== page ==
When Whiteside scored 25 and 23 points in two of the Heat’s first four games, it raised expectations that he would become a greater offensive force. But it hasn’t really happened, at least not consistently. He has reached the 23-point mark only twice in 38 games since the first week.

Whiteside is scoring 12.2 points per game --- up from last season’s 11.8 –--- and that ranks 13th among centers. He’s second in the league in field goal percentage (61.6), but his 8.3 field goal attempts per game rank just 16th among centers, well behind DeMarcus Cousins (20.7), Brook Lopez (16), Jahlil Okafor (14.8) and many others.

Whiteside, merely answering questions and not complaining, said his offensive skills are underappreciated around the league and believes he could accomplish more if he had the chance. He said the Heat did not run plays for him earlier this season but has started running a few.

“Sometimes I get a play on a post-up or a look and sometimes I can create plays and get an assist,” he said. “They’re looking for me a little more. I feel like a lot of times my defense overshadows my offense.”

Whereas TNT’s Charles Barkley spoke of Whiteside having the ability to average 20 points a night, Chris Bosh said the notion of Whiteside getting enough shots to average even 18 points per game is unrealistic with this team, partly because the Heat has others who warrant a lot of shots.

“What he can give us is awesome, but we’re not dumping it down to him, like, ‘Hey, here you go,” Bosh said. “Those days are over in this league. If he’s going to roll to the basket, we’re going to hit him. But I don’t agree at all [with Barkley] that Hassan is the key [to the Heat season]. In the playoffs, you have to rely on your guys who have been there before.”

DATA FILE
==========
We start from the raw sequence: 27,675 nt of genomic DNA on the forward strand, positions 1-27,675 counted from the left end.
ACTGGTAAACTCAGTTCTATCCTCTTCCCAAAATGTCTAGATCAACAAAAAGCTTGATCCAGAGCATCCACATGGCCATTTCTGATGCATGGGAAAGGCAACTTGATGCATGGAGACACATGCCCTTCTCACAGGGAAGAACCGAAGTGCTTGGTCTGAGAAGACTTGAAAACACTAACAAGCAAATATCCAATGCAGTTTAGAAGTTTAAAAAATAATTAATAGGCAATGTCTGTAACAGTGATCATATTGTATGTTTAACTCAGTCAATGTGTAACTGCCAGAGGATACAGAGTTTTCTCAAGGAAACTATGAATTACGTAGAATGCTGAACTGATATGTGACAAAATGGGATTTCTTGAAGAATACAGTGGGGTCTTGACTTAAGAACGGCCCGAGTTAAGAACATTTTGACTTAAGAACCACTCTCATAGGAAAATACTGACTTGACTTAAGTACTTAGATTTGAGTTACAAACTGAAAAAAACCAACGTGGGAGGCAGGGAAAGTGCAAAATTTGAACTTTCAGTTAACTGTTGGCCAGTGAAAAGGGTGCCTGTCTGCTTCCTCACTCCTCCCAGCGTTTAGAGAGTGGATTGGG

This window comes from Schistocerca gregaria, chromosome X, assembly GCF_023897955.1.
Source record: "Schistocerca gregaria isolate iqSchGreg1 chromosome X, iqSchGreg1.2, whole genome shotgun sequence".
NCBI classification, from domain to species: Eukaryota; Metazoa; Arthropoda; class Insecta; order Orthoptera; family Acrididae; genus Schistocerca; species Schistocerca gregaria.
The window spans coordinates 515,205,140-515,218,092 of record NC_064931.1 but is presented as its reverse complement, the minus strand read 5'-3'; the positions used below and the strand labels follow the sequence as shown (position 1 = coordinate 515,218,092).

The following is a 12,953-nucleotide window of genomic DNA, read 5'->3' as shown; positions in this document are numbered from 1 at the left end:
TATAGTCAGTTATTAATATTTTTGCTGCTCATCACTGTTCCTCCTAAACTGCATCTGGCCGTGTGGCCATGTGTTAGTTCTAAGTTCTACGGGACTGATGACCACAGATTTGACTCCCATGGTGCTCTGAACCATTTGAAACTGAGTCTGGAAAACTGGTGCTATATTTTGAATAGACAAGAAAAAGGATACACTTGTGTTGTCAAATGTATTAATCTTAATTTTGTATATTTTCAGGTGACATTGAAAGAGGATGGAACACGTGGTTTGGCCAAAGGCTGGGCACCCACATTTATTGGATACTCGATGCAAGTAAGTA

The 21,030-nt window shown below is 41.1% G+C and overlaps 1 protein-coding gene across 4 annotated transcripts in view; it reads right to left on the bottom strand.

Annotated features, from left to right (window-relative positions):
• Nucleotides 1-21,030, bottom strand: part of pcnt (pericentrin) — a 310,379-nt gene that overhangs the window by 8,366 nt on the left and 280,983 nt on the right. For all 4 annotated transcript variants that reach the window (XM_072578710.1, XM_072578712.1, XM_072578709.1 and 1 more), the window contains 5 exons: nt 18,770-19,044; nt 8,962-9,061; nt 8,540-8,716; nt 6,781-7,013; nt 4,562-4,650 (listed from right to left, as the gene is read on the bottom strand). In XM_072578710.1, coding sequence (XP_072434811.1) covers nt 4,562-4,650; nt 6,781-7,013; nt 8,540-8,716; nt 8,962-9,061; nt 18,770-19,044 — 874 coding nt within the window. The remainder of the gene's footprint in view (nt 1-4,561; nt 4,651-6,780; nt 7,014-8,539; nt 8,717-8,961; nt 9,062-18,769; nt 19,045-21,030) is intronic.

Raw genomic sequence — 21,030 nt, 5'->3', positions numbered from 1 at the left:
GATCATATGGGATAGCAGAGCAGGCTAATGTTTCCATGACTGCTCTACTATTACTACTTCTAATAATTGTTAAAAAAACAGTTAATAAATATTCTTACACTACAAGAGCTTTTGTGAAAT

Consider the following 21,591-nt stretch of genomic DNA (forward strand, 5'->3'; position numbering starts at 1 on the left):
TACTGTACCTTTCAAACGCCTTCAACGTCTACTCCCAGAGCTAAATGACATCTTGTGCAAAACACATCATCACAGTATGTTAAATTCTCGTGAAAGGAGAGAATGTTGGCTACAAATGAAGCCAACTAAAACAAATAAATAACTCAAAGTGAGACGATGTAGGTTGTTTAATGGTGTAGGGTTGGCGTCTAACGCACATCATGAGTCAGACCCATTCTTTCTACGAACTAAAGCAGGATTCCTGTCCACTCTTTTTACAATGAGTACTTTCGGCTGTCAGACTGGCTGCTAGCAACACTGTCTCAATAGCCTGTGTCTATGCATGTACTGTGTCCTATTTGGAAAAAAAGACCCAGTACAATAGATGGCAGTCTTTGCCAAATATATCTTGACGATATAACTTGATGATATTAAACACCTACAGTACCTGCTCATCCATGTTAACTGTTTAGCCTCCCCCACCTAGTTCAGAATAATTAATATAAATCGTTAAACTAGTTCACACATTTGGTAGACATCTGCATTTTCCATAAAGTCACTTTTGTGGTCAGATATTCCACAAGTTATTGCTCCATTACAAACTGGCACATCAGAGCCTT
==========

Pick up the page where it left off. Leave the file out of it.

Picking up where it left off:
While a limited number of attempts is the primary reason Whiteside’s scoring average ranks outside the top 10 among centers, there are other factors. Though his jump shot has improved, he’s shooting only 40 percent beyond two feet. He shoots a league-best 80.4 percent at the rim, where 54.2 percent of his attempts have come.

And there’s this: Whiteside’s passing also remains a shortcoming. His six assists last season were the fewest ever for an NBA player who played 500 minutes. He has 15 this season --- 53rd among centers and less than any NBA player who has played as many minutes. Conversely, he has 86 turnovers, 18th-most among centers.

Whiteside’s big scoring games haven’t made a huge difference in the outcome. Miami is 7-6 when he scores 15 or more. Surprisingly, the Heat is only 15-13 when he has double figures in rebounds.

Whether the Heat keeps Whiteside in free agency depends on several factors: 1) Whether Pat Riley can lure Kevin Durant (odds are against that), because there's not enough cap space for both; 2) Whiteside's play, particularly in postseason, and how far Miami advances in the postseason with this cast. 3) Whiteside's ability to address the aforementioned issues. 4) Whether bidding this summer exceeds the Heat's comfort level. That comfort level cannot be determined until this season plays out.

Regardless of whether he stays or not, this much is abundantly clear: The Heat's defense is better with him, despite often-cited early-season metrics that suggest otherwise.

Overall, the Heat had allowed 99.9 points in eight games he missed, compared with 95 when he plays. In January, as ESPN noted, the Heat allowed 96.8 points per 100 possessions with Whiteside on the court, compared with 102.7 without him.

"Whiteside just dominated every aspect of that game," Hornets coach Steve Clifford said after Whiteside's 10-point, 10-rebound, 10-block triple double in 27 minutes Friday. "He's the premier rim protector in this league."